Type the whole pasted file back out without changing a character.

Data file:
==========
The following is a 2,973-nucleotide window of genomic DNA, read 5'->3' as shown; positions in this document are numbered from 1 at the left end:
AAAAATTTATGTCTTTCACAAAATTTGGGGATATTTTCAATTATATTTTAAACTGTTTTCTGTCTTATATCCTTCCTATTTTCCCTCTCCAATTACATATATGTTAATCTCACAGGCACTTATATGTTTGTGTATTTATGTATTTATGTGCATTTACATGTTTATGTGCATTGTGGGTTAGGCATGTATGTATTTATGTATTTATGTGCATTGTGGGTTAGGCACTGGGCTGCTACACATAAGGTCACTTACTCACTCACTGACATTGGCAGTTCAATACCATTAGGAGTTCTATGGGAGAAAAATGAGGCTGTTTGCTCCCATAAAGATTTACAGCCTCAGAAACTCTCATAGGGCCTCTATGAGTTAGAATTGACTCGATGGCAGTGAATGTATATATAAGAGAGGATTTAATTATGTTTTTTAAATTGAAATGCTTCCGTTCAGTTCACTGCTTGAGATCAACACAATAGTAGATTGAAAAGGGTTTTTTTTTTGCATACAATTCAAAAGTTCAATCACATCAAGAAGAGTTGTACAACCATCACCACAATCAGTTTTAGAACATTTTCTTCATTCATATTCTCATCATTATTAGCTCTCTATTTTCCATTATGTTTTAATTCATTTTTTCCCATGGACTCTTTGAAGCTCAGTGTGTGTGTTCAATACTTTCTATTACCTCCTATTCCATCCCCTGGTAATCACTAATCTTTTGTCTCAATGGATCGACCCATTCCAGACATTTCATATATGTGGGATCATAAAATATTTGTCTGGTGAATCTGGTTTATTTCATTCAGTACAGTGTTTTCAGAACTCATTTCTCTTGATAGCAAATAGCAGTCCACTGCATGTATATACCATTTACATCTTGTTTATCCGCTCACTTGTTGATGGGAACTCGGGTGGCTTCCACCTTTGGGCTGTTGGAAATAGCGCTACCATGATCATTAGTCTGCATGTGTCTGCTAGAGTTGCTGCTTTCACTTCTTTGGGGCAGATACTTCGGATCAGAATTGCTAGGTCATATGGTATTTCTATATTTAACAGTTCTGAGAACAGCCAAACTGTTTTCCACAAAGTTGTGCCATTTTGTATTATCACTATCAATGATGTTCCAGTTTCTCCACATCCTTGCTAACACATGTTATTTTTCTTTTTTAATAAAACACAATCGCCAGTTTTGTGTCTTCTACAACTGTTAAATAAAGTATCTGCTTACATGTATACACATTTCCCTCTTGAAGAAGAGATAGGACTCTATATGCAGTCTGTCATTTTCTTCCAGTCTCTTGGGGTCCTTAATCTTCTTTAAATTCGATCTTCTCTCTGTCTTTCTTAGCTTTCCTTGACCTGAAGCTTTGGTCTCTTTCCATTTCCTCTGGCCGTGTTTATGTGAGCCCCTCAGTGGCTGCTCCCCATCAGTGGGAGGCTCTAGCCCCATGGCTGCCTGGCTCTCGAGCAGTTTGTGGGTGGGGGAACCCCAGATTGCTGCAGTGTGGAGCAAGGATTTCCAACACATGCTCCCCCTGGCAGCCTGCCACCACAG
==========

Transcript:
The following is a 2,973-nucleotide window of genomic DNA, read 5'->3' as shown; positions in this document are numbered from 1 at the left end:
AAAAATTTATGTCTTTCACAAAATTTGGGGATATTTTCAATTATATTTTAAACTGTTTTCTGTCTTATATCCTTCCTATTTTCCCTCTCCAATTACATATATGTTAATCTCACAGGCACTTATATGTTTGTGTATTTATGTATTTATGTGCATTTACATGTTTATGTGCATTGTGGGTTAGGCATGTATGTATTTATGTATTTATGTGCATTGTGGGTTAGGCACTGGGCTGCTACACATAAGGTCACTTACTCACTCACTGACATTGGCAGTTCAATACCATTAGGAGTTCTATGGGAGAAAAATGAGGCTGTTTGCTCCCATAAAGATTTACAGCCTCAGAAACTCTCATAGGGCCTCTATGAGTTAGAATTGACTCGATGGCAGTGAATGTATATATAAGAGAGGATTTAATTATGTTTTTTAAATTGAAATGCTTCCGTTCAGTTCACTGCTTGAGATCAACACAATAGTAGATTGAAAAGGGTTTTTTTTTTGCATACAATTCAAAAGTTCAATCACATCAAGAAGAGTTGTACAACCATCACCACAATCAGTTTTAGAACATTTTCTTCATTCATATTCTCATCATTATTAGCTCTCTATTTTCCATTATGTTTTAATTCATTTTTTCCCATGGACTCTTTGAAGCTCAGTGTGTGTGTTCAATACTTTCTATTACCTCCTATTCCATCCCCTGGTAATCACTAATCTTTTGTCTCAATGGATCGACCCATTCCAGACATTTCATATATGTGGGATCATAAAATATTTGTCTGGTGAATCTGGTTTATTTCATTCAGTACAGTGTTTTCAGAACTCATTTCTCTTGATAGCAAATAGCAGTCCACTGCATGTATATACCATTTACATCTTGTTTATCCGCTCACTTGTTGATGGGAACTCGGGTGGCTTCCACCTTTGGGCTGTTGGAAATAGCGCTACCATGATCATTAGTCTGCATGTGTCTGCTAGAGTTGCTGCTTTCACTTCTTTGGGGCAGATACTTCGGATCAGAATTGCTAGGTCATATGGTATTTCTATATTTAACAGTTCTGAGAACAGCCAAACTGTTTTCCACAAAGTTGTGCCATTTTGTATTATCACTATCAATGATGTTCCAGTTTCTCCACATCCTTGCTAACACATGTTATTTTTCTTTTTTAATAAAACACAATCGCCAGTTTTGTGTCTTCTACAACTGTTAAATAAAGTATCTGCTTACATGTATACACATTTCCCTCTTGAAGAAGAGATAGGACTCTATATGCAGTCTGTCATTTTCTTCCAGTCTCTTGGGGTCCTTAATCTTCTTTAAATTCGATCTTCTCTCTGTCTTTCTTAGCTTTCCTTGACCTGAAGCTTTGGTCTCTTTCCATTTCCTCTGGCCGTGTTTATGTGAGCCCCTCAGTGGCTGCTCCCCATCAGTGGGAGGCTCTAGCCCCATGGCTGCCTGGCTCTCGAGCAGTTTGTGGGTGGGGGAACCCCAGATTGCTGCAGTGTGGAGCAAGGATTTCCAACACATGCTCCCCCTGGCAGCCTGCCACCACAG